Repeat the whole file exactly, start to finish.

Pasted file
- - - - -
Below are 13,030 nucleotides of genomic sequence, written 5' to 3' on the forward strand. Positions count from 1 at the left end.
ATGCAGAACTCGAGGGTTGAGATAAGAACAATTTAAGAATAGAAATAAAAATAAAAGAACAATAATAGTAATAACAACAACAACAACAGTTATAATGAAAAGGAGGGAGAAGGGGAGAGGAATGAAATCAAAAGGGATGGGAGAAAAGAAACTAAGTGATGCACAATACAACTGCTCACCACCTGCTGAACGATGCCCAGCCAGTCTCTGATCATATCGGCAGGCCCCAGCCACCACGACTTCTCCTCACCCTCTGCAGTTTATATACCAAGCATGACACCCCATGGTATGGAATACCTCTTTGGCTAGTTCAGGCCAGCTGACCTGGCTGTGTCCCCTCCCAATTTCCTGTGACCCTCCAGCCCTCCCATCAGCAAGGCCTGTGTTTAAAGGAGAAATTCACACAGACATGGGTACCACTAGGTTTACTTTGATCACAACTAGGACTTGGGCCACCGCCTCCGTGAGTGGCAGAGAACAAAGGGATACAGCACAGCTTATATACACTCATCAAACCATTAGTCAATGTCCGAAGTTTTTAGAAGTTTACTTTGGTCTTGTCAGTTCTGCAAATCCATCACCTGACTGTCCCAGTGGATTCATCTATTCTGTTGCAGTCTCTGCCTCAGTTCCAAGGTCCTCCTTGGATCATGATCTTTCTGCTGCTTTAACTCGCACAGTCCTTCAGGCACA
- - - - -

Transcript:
Below are 13,030 nucleotides of genomic sequence, written 5' to 3' on the forward strand. Positions count from 1 at the left end.
ATGCAGAACTCGAGGGTTGAGATAAGAACAATTTAAGAATAGAAATAAAAATAAAAGAACAATAATAGTAATAACAACAACAACAACAGTTATAATGAAAAGGAGGGAGAAGGGGAGAGGAATGAAATCAAAAGGGATGGGAGAAAAGAAACTAAGTGATGCACAATACAACTGCTCACCACCTGCTGAACGATGCCCAGCCAGTCTCTGATCATATCGGCAGGCCCCAGCCACCACGACTTCTCCTCACCCTCTGCAGTTTATATACCAAGCATGACACCCCATGGTATGGAATACCTCTTTGGCTAGTTCAGGCCAGCTGACCTGGCTGTGTCCCCTCCCAATTTCCTGTGACCCTCCAGCCCTCCCATCAGCAAGGCCTGTGTTTAAAGGAGAAATTCACACAGACATGGGTACCACTAGGTTTACTTTGATCACAACTAGGACTTGGGCCACCGCCTCCGTGAGTGGCAGAGAACAAAGGGATACAGCACAGCTTATATACACTCATCAAACCATTAGTCAATGTCCGAAGTTTTTAGAAGTTTACTTTGGTCTTGTCAGTTCTGCAAATCCATCACCTGACTGTCCCAGTGGATTCATCTATTCTGTTGCAGTCTCTGCCTCAGTTCCAAGGTCCTCCTTGGATCATGATCTTTCTGCTGCTTTAACTCGCACAGTCCTTCAGGCACA